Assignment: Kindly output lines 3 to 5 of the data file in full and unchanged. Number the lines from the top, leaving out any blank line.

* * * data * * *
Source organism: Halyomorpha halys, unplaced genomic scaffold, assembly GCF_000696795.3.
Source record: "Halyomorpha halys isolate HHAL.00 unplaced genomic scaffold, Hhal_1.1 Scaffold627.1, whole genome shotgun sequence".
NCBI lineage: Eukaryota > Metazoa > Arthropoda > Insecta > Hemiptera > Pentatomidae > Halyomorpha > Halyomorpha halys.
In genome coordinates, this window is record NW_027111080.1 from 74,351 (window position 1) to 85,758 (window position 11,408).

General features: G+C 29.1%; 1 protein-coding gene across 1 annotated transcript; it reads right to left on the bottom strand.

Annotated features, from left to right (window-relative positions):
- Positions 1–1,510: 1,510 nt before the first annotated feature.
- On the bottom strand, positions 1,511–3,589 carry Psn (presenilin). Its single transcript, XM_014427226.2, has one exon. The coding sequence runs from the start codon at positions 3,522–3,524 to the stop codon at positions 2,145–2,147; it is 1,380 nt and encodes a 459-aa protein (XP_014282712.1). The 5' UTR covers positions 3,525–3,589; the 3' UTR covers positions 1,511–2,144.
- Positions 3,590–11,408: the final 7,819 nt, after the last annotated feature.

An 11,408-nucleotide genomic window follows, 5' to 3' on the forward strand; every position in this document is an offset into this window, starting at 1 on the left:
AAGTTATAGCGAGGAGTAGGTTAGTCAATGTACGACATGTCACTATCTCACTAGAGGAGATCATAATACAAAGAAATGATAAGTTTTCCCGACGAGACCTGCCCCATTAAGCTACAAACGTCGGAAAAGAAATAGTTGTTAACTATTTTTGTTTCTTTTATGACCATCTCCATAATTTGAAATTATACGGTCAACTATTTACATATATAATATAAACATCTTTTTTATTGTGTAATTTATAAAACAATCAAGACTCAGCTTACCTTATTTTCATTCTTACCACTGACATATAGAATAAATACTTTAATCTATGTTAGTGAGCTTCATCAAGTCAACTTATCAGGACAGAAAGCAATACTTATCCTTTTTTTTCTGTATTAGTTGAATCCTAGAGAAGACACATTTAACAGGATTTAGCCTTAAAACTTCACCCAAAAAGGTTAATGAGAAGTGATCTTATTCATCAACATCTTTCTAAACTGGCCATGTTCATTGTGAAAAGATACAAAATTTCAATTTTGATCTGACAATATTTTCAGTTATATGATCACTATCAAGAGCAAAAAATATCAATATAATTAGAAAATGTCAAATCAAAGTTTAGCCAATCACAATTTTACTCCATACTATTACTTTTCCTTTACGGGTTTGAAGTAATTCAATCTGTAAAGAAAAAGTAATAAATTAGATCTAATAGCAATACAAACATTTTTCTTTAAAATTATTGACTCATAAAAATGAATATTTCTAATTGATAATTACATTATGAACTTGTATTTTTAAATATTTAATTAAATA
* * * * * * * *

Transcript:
NCBI lineage: Eukaryota > Metazoa > Arthropoda > Insecta > Hemiptera > Pentatomidae > Halyomorpha > Halyomorpha halys.
In genome coordinates, this window is record NW_027111080.1 from 74,351 (window position 1) to 85,758 (window position 11,408).

General features: G+C 29.1%; 1 protein-coding gene across 1 annotated transcript; it reads right to left on the bottom strand.